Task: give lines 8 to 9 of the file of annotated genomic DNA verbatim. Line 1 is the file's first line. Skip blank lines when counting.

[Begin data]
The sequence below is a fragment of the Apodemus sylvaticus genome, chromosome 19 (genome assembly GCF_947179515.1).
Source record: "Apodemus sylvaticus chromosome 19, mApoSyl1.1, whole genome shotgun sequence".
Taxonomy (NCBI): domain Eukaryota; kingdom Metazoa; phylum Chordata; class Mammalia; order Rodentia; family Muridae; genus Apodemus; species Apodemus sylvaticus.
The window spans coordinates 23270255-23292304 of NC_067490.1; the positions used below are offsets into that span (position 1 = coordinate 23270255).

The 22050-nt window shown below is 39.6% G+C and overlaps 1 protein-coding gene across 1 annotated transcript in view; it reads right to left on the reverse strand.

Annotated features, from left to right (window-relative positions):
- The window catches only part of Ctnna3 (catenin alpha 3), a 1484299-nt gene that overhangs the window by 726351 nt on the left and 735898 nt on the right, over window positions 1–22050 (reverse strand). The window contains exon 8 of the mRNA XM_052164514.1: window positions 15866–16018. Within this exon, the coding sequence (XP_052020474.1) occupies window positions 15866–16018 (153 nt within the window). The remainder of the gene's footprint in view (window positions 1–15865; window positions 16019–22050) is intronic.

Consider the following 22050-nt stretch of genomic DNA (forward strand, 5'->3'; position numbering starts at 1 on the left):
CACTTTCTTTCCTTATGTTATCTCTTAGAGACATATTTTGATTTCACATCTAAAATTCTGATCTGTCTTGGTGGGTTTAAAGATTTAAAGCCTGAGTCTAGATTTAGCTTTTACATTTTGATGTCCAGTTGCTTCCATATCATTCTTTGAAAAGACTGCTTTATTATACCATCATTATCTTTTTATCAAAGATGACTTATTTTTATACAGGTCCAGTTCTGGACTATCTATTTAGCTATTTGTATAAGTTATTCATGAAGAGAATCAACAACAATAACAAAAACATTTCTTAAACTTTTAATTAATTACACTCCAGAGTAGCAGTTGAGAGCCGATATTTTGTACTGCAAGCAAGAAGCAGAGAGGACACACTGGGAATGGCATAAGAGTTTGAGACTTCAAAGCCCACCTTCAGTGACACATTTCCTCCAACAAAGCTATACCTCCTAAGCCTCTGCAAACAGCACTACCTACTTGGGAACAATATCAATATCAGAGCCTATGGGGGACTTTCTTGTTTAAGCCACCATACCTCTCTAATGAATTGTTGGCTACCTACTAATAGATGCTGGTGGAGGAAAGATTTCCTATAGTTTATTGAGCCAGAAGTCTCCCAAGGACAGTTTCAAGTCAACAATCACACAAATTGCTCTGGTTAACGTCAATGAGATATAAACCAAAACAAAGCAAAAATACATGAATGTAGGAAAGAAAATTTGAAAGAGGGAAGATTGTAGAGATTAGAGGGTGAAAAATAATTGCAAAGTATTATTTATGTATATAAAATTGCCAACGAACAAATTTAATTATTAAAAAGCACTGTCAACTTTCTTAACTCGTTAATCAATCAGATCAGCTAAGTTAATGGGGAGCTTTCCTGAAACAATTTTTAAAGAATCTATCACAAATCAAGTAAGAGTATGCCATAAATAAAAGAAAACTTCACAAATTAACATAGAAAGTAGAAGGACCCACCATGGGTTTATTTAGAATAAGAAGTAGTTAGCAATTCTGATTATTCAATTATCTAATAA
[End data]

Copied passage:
Consider the following 22050-nt stretch of genomic DNA (forward strand, 5'->3'; position numbering starts at 1 on the left):
CACTTTCTTTCCTTATGTTATCTCTTAGAGACATATTTTGATTTCACATCTAAAATTCTGATCTGTCTTGGTGGGTTTAAAGATTTAAAGCCTGAGTCTAGATTTAGCTTTTACATTTTGATGTCCAGTTGCTTCCATATCATTCTTTGAAAAGACTGCTTTATTATACCATCATTATCTTTTTATCAAAGATGACTTATTTTTATACAGGTCCAGTTCTGGACTATCTATTTAGCTATTTGTATAAGTTATTCATGAAGAGAATCAACAACAATAACAAAAACATTTCTTAAACTTTTAATTAATTACACTCCAGAGTAGCAGTTGAGAGCCGATATTTTGTACTGCAAGCAAGAAGCAGAGAGGACACACTGGGAATGGCATAAGAGTTTGAGACTTCAAAGCCCACCTTCAGTGACACATTTCCTCCAACAAAGCTATACCTCCTAAGCCTCTGCAAACAGCACTACCTACTTGGGAACAATATCAATATCAGAGCCTATGGGGGACTTTCTTGTTTAAGCCACCATACCTCTCTAATGAATTGTTGGCTACCTACTAATAGATGCTGGTGGAGGAAAGATTTCCTATAGTTTATTGAGCCAGAAGTCTCCCAAGGACAGTTTCAAGTCAACAATCACACAAATTGCTCTGGTTAACGTCAATGAGATATAAACCAAAACAAAGCAAAAATACATGAATGTAGGAAAGAAAATTTGAAAGAGGGAAGATTGTAGAGATTAGAGGGTGAAAAATAATTGCAAAGTATTATTTATGTATATAAAATTGCCAACGAACAAATTTAATTATTAAAAAGCACTGTCAACTTTCTTAACTCGTTAATCAATCAGATCAGCTAAGTTAATGGGGAGCTTTCCTGAAACAATTTTTAAAGAATCTATCACAAATCAAGTAAGAGTATGCCATAAATAAAAGAAAACTTCACAAATTAACATAGAAAGTAGAAGGACCCACCATGGGTTTATTTAGAATAAGAAGTAGTTAGCAATTCTGATTATTCAATTATCTAATAA